|Ireland (20) 32|
|Tries: Earls, Conan Cons: Sexton 2 Pens: Sexton 6|
|England (6) 18|
|Tries: Youngs, May Cons: Daly Pens: Farrell 2|
Ireland produced by far their best performance of the Andy Farrell era to beat a sorry England 32-18 in the Six Nations in Dublin.
Keith Earls and Jack Conan scored superb first-half tries while Johnny Sexton kicked 22 points with Lions coach Warren Gatland watching on.
Late touchdowns from Ben Youngs and Jonny May after Bundee Aki’s red card did not mask a dismal English display.
Eddie Jones’ side are now set for a fifth-place finish.
Ireland’s win moves them up to second in the table but their final standing will not be decided until France and Scotland meet next week in their re-arranged fixture that will end this season’s competition.
Regardless of their final position, the manner of the win over England, a first in five attempts, will live long in Irish memories in addition to vindicating Farrell’s constant insistence that this is a team travelling in the right direction.
As for England, their lifeless and ill-disciplined display after such an engrossing win over France a week ago is arguably a new low for a side who only a year-and-a-half ago reached the World Cup final.
Farrell’s Ireland find free-flowing approach
Since taking over from Joe Schmidt, Ireland head coach Farrell has made no secret of his desire to replace a system built on minute detail and structure with a more free-flowing approach.
The ambition has been at odds with some of Ireland’s performances in this tournament, during which they have seemed stuck for ideas and imagination when in possession.
Against England on Saturday they clicked, and in the first 40 minutes produced a display that was by some distance the closest thing we have seen to the swashbuckling style Farrell has envisioned.
It started ominously with all the trademarks of England’s recent thumping wins over Ireland which have seen them dominate the fixture since 2018, namely a Maro Itoje turnover and an effortless drive into the corner that saw England held up over the line.
From the scrum Kyle Sinckler went early, as England’s machine suddenly faltered, allowing Ireland an out.
Owen Farrell and Sexton traded penalties before a high-risk, high-reward set-piece paid off for Ireland, as Rob Herring’s deliberately overthrown line-out was patted down by Jack Conan straight into the hands of Earls, who showed a stunning turn of pace to step around May and score.
An energetic Ireland, led by the relentless Robbie Henshaw, had their tails up while England’s forwards continued to cough up cheap penalties with Mako Vunipola twice penalised at the scrum, offering Sexton the chance to extend his side’s lead.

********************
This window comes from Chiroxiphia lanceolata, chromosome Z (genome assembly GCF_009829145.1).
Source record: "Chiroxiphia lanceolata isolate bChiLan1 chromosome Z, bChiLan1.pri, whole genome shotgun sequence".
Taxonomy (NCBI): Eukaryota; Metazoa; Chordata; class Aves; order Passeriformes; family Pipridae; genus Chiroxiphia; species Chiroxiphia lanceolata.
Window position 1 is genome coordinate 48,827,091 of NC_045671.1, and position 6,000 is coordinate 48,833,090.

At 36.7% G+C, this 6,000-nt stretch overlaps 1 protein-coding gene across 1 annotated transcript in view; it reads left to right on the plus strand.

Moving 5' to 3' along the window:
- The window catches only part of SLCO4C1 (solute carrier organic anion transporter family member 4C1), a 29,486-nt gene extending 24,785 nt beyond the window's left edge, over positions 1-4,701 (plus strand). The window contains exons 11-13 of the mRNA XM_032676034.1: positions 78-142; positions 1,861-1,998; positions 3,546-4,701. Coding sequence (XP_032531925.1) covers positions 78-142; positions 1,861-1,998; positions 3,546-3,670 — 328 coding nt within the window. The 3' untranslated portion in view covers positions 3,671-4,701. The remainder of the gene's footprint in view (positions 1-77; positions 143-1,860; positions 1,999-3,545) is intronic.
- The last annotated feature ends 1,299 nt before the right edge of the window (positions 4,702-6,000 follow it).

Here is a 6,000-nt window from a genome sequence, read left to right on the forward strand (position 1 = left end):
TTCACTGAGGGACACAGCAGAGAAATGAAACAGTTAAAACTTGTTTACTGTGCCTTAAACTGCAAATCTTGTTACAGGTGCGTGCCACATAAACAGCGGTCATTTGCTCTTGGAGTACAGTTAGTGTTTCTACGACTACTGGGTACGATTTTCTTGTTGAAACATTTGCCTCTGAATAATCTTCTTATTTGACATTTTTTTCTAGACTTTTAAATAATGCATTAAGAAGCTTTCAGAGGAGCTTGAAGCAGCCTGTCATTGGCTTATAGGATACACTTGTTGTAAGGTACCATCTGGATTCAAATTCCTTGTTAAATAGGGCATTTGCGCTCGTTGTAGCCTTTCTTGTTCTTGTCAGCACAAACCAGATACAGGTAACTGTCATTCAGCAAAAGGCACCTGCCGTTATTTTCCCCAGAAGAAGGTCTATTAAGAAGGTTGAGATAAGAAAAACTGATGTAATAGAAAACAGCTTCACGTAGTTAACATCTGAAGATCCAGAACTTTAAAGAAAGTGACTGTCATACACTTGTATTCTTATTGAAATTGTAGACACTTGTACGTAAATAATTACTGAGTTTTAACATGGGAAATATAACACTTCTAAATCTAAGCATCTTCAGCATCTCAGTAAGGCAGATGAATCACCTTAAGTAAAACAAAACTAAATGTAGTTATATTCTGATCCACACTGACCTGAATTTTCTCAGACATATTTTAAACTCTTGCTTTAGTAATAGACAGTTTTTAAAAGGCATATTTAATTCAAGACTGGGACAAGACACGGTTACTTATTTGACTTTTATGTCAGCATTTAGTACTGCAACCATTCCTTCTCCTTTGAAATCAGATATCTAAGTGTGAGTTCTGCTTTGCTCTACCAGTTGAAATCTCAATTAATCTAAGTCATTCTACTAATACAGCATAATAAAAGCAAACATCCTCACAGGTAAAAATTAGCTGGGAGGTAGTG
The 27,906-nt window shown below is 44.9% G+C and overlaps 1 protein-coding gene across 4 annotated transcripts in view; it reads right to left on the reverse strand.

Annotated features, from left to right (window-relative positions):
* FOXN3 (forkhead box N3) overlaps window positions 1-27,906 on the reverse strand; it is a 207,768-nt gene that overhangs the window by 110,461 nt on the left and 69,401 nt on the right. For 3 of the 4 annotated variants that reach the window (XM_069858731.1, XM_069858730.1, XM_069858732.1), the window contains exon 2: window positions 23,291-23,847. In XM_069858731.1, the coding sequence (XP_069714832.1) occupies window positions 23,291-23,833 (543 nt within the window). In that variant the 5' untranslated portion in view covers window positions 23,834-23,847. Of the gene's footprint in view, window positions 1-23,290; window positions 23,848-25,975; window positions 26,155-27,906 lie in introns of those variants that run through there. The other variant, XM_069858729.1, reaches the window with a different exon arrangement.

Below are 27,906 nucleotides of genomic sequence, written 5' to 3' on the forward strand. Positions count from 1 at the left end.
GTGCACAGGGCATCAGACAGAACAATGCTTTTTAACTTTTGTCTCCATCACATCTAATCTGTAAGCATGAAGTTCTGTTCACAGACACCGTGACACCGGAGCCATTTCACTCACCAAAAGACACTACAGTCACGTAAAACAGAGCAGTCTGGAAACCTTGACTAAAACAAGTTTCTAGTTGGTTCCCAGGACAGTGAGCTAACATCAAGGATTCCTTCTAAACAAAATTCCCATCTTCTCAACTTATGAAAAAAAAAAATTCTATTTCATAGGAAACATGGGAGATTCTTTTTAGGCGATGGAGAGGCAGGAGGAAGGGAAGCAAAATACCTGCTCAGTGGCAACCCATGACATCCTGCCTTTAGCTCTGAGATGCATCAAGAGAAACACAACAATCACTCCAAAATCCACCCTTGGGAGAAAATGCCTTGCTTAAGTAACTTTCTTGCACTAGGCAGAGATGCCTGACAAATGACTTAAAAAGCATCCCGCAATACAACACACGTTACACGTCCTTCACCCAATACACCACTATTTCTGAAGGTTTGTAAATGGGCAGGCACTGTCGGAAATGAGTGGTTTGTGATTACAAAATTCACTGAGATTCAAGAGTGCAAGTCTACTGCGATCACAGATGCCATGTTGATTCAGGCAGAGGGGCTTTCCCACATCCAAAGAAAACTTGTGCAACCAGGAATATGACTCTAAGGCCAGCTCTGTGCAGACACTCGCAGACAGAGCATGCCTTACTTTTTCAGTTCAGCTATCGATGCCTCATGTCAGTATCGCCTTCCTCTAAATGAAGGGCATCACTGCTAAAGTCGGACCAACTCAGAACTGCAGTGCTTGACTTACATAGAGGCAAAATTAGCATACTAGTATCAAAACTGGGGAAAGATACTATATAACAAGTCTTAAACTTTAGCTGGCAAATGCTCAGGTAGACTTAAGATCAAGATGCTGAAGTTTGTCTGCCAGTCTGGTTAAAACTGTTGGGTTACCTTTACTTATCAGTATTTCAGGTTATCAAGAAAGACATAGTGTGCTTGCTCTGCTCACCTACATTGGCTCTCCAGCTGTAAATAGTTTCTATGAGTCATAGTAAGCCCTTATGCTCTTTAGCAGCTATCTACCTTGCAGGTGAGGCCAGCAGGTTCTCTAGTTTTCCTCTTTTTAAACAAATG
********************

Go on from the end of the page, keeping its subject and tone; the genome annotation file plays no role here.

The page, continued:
With three minutes to go in the first half, Hugo Keenan won an aerial dual with Elliot Daly, restored to full-back after Max Malins withdrew from the squad with an injury, to bring Ireland deep inside the 22.
From there they found quick ball and did not allow England’s defence to set, switching the ball left before a Conan pick-and-go extended their advantage to 20-6 at the break.
England unable to rally after half-time
For all their side impressed, their would have been few Irish fans resting on their laurels at half-time against an England side who have been their chief tormentors in the past two years.
Despite their worst fears, they need not have worried, because England barely threw a single punch.
Two minutes into the second half Daly produced a brilliant chase to win a penalty and again send England into the corner, only for the visitors to give away a penalty off their own throw.
Their spells in Irish territory were brief and they never found the relentless forward momentum that has typified their most unplayable performances under Jones.
Instead they were disjointed and ill-disciplined, turning over the ball and allow Ireland to release any pressure.
Earls nearly had a glorious second, acrobatically grounding Sexton’s cross-field kick only for the play to be pulled back for an earlier Cian Healy knock-on.
Ireland’s breakdown work, highlighted as one of their biggest improvements this year, lived up to its billing with Tadhg Beirne once again front and centre.
They were given a jolt in the 64th minute when Aki’s red card, for making contact with the head of Billy Vunipola, was followed immediately by Youngs darting down the short side and clawing back five points.
But at no point did England look likely to claw back the deficit as Sexton responded with two more penalties.
May’s try in the corner with two minutes remaining was the final act, as both sets of players now return to their clubs to conclude their seasons and make a final push for a place on the Lions tour.
Ireland: Keenan; Earls, Henshaw, Aki, Stockdale; Sexton (capt), Murray; Kilcoyne, Herring, Furlong, Henderson, Beirne, Stander, Van Der Flier, Conan
Replacements: Kelleher, Healy, Porter, Baird, O’Mahony, Gibson-Park, Byrne, Larmour
England: Daly; Watson, Lawrence, Farrell (capt), May; Ford, Youngs; M Vunipola, Cowan-Dickie, Sinckler, Itoje, Ewels, Wilson, Curry, B Vunipola
Replacements: George, Genge, Stuart, Hill, Earl, Robson, Martin, Marchant
Referee: Mathieu Raynal (France)
Touch judges: Mike Adamson (Scotland) & Craig Evans (Wales)
TMO: Romain Poite (France)